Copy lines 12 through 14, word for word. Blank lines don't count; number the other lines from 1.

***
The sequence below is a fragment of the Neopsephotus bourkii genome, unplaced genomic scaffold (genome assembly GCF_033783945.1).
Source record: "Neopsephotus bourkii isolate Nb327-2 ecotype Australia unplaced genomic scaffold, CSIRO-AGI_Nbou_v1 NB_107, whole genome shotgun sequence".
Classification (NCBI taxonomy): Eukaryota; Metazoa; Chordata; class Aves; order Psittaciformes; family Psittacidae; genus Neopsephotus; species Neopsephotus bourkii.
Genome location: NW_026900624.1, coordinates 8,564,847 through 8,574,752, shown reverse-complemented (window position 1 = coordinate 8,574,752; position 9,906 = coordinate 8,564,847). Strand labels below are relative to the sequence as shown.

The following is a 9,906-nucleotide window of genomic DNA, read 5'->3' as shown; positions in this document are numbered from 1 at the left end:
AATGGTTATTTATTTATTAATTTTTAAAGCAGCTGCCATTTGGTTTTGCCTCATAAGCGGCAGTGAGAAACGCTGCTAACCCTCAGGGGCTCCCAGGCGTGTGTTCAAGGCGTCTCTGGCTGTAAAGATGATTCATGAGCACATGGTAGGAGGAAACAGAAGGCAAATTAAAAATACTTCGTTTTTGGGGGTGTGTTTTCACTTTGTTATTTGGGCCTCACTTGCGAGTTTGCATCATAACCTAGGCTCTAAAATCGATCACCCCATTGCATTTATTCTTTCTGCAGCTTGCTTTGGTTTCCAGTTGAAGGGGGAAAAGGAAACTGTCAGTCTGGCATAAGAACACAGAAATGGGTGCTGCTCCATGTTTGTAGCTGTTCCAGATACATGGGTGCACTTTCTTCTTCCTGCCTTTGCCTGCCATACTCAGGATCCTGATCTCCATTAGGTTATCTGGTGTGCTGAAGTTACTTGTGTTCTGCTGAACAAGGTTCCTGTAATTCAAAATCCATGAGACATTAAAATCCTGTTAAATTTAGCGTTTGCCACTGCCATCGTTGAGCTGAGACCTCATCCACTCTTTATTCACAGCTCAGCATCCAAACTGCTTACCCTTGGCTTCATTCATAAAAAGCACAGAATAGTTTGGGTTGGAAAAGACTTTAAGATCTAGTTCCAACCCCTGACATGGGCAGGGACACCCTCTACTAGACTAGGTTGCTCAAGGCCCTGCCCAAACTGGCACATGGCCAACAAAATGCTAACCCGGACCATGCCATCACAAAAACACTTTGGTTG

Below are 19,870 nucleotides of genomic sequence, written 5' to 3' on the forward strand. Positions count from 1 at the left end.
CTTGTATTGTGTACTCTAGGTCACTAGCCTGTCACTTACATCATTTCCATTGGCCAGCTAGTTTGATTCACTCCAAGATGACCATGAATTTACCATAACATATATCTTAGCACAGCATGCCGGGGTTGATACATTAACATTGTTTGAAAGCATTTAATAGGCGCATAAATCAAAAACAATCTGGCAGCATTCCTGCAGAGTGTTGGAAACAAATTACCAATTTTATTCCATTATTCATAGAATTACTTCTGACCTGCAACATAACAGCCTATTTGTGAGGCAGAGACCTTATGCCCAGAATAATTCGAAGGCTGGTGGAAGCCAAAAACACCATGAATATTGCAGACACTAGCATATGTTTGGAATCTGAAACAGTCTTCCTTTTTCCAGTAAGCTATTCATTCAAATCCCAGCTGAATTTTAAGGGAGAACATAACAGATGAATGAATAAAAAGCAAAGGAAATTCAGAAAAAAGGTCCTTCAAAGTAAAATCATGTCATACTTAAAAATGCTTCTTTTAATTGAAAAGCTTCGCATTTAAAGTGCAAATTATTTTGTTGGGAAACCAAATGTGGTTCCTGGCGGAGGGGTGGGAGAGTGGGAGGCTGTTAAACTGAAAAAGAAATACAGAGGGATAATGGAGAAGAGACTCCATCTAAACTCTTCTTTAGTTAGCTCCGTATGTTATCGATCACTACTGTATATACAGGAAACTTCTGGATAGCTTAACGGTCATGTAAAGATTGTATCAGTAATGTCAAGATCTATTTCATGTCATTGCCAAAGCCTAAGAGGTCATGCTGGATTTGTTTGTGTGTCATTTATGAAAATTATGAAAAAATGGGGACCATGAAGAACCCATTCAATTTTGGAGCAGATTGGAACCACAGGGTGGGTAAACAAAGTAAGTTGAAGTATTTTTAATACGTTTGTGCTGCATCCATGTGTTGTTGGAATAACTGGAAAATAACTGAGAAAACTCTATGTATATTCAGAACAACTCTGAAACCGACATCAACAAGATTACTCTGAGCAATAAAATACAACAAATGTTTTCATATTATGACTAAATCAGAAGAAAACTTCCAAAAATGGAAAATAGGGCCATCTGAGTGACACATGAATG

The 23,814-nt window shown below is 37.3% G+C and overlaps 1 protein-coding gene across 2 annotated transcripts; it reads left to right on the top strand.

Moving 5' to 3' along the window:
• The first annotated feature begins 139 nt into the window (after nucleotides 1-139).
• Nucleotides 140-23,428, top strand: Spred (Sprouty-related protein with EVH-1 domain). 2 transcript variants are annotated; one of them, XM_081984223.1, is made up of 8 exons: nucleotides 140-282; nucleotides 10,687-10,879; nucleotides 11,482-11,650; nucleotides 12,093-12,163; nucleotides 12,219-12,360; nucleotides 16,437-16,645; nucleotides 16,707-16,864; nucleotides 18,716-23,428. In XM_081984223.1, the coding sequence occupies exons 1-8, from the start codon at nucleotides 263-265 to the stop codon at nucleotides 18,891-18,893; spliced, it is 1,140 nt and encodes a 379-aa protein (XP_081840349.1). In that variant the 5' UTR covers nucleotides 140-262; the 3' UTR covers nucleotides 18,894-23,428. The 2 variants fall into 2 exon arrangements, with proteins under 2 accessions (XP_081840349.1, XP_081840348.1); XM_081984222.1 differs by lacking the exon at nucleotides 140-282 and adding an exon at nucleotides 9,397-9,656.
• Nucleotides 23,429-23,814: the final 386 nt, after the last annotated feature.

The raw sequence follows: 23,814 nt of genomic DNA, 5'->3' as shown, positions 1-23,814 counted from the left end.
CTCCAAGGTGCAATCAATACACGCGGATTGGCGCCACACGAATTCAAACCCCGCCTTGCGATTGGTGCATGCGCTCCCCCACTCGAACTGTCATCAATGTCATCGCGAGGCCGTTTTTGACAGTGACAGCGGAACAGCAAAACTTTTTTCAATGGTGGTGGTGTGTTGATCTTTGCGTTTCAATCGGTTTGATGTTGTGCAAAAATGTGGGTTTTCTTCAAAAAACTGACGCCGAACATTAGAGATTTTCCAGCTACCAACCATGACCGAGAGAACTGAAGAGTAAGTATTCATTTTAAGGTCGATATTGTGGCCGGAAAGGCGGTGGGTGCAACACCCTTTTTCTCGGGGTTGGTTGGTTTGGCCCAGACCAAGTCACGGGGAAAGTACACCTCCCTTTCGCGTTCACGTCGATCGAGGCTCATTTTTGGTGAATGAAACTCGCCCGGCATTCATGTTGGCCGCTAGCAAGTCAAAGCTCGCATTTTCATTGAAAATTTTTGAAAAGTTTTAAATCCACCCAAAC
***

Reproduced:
• Nucleotides 140-23,428, top strand: Spred (Sprouty-related protein with EVH-1 domain). 2 transcript variants are annotated; one of them, XM_081984223.1, is made up of 8 exons: nucleotides 140-282; nucleotides 10,687-10,879; nucleotides 11,482-11,650; nucleotides 12,093-12,163; nucleotides 12,219-12,360; nucleotides 16,437-16,645; nucleotides 16,707-16,864; nucleotides 18,716-23,428. In XM_081984223.1, the coding sequence occupies exons 1-8, from the start codon at nucleotides 263-265 to the stop codon at nucleotides 18,891-18,893; spliced, it is 1,140 nt and encodes a 379-aa protein (XP_081840349.1). In that variant the 5' UTR covers nucleotides 140-262; the 3' UTR covers nucleotides 18,894-23,428. The 2 variants fall into 2 exon arrangements, with proteins under 2 accessions (XP_081840349.1, XP_081840348.1); XM_081984222.1 differs by lacking the exon at nucleotides 140-282 and adding an exon at nucleotides 9,397-9,656.
• Nucleotides 23,429-23,814: the final 386 nt, after the last annotated feature.

The raw sequence follows: 23,814 nt of genomic DNA, 5'->3' as shown, positions 1-23,814 counted from the left end.